Getting information in front of a highly targeted audience at the precise moment when they’re looking to buy your product or service is extremely important. People find the things they need online by typing a phrase into the search engine. Think about yourself – when you’re trying to find something specific, you’re much more likely to head to the search engine.
To the user, search engines offer a window to the web – a convenient way to shift through billions of pages out there to find valuable, relevant information on what they are interested in at any given time. For marketers, search engines offer a unique opportunity to get their products or services in front of online prospects at the exact moment they’re looking for them. It’s one of the ultimate forms of targeted, prequalified marketing.
Search engines give business a prime opportunity to put products, services and brands in front of vast and ever-growing market of prospective customers at the precise time those customers are looking for exactly what the business is selling.
70-80% users ignore paid ads on any given search, only focusing on organic results. 75% of them never scroll past the first page of search results. Companies that blog have 435% more indexed pages than those that don’t. SEO leads have a 14.6% close rate while outbound leads (direct mail, print advertising) have a 1.7% close rate. On Google, 18% click on the first position, 10% click on the second and only 7% of users click on the third position.
Google, the market leader in search by a country mile was only established in late 1998. In the less than 16 years, the search engine company has become a leading global brand to rival the biggest and the best out there and has changed the way business operated forever. Google’s incredible growth and the unprecedented rise of search in general, is testament to the practically ubiquitous appeal of online search, both to a constantly growing pool of internet users and as marketing vehicle for large and small businesses.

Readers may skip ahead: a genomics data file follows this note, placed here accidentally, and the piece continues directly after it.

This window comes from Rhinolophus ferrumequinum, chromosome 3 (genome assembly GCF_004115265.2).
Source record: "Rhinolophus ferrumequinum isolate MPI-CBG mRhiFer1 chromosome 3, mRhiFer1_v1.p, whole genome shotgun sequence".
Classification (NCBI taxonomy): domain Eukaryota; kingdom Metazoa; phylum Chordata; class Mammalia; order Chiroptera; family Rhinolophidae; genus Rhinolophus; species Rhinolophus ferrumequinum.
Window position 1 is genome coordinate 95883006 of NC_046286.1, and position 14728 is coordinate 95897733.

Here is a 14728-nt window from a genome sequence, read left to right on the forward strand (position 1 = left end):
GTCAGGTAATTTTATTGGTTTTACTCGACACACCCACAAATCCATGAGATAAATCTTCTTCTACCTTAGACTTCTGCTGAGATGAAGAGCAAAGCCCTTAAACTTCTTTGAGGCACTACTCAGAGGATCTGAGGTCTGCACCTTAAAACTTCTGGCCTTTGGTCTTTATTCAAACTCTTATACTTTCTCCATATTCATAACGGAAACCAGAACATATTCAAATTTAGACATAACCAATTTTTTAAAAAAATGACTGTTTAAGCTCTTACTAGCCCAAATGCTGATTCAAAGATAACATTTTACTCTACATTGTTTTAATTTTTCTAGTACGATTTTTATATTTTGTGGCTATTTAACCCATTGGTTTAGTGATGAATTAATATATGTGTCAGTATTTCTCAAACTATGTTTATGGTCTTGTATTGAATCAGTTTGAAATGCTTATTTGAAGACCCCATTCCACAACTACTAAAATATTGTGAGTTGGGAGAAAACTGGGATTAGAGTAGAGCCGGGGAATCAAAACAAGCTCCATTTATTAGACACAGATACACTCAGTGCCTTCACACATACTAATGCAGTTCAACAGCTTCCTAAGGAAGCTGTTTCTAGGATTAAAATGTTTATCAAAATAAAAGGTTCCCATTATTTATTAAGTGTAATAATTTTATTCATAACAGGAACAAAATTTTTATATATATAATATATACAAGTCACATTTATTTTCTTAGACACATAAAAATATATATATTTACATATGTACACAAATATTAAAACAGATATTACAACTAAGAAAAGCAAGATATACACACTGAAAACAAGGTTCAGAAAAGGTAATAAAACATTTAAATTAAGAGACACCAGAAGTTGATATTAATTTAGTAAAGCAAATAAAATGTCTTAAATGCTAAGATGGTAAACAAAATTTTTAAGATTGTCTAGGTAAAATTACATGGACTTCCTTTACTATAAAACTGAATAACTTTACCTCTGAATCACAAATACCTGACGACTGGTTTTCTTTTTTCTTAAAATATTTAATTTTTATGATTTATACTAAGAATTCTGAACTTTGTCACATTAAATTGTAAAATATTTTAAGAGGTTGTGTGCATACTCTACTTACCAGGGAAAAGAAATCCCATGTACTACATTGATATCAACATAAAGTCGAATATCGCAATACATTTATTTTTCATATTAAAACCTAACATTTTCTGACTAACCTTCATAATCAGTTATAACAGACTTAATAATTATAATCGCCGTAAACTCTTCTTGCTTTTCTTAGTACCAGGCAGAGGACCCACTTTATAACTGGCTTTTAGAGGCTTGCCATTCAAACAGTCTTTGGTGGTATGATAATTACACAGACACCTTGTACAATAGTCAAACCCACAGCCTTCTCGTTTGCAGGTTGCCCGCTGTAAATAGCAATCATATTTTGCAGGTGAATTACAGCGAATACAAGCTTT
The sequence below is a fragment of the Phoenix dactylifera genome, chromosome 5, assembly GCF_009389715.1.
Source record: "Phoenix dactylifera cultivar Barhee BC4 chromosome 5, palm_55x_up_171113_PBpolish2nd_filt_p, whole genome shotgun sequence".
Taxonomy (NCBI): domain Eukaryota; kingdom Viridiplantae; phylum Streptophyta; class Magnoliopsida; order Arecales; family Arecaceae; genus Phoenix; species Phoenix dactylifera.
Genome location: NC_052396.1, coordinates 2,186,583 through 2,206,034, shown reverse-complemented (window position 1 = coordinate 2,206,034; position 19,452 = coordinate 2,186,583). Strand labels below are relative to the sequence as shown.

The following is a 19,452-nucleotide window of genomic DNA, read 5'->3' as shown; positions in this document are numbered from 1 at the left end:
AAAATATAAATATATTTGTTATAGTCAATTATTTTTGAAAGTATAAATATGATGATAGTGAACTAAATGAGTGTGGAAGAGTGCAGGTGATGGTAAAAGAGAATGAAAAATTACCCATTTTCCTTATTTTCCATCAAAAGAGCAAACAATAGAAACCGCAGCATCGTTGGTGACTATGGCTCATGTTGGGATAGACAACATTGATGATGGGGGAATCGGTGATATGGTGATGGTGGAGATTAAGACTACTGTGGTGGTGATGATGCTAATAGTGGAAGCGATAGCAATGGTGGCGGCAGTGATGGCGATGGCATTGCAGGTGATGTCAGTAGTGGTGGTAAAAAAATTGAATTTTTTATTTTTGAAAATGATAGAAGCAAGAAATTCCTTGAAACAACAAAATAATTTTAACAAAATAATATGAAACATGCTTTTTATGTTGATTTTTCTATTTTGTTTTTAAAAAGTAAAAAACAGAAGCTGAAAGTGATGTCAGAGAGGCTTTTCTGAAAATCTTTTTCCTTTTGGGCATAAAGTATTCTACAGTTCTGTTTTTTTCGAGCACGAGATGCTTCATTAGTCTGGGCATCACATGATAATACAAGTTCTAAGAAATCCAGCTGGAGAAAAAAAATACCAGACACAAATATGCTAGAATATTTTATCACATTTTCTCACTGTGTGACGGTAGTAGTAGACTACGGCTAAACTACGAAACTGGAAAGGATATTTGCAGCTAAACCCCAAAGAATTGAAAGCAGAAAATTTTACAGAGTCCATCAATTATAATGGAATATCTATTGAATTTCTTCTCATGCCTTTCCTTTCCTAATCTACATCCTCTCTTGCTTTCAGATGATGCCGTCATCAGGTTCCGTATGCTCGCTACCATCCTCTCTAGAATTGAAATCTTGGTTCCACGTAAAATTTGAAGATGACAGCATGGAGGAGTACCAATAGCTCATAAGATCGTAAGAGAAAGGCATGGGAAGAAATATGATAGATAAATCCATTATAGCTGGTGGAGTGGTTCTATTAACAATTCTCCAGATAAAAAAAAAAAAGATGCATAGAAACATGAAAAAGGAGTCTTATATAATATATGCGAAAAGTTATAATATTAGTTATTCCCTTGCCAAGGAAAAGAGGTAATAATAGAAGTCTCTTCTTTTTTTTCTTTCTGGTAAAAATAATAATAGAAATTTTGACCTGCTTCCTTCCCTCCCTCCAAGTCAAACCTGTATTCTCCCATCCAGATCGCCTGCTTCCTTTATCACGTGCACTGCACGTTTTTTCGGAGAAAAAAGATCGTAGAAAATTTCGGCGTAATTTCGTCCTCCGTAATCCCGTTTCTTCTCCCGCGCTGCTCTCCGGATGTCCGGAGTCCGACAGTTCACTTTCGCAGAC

Search engines are interested in delivering timely, relevant, high-quality search results to their users. They are constantly researching, developing, testing and refining ways to enhance the service that they provide – looking to optimise the relevance and quality of the results they serve back to the user on every single query. The better the search experience for the user, the better the reputation of the search engine and the more users it will attract. The more users a search engine has, the more alluring it is to the advertisers, therefore the more ad revenue it can pull in. Putting users first makes search engines richer and that makes search engine shareholders happy.
Search engines need to deliver accurate, relevant, high quality search results to their users – they need to gather detailed information about the billions of web pages out there. They do this using automated programs called “bots” (robots), also known as “spiders”, which they send out to crawl the web. Spiders follow hyperlinks and gather information about the pages they find.
Once a page has been crawled by a spider, the search engine stores details about the page’s content, and the links both into and out of it, in a massive database called an index. This index is highly optimised so that results for any of the hundreds of millions of search requests received every day can be retrieved from it almost instantly.
The list of results for any given search query is run through the search engine’s complex ranking algorithms: special programs that use a variety of closely guarded proprietary formulas to “score” a site’s relevance to their user’s original query. Output is stored in order of relevance and presented to the user in the SERPs.
Ryan, D., 2016. Understanding digital marketing: marketing strategies for engaging the digital generation. Kogan Page Publishers.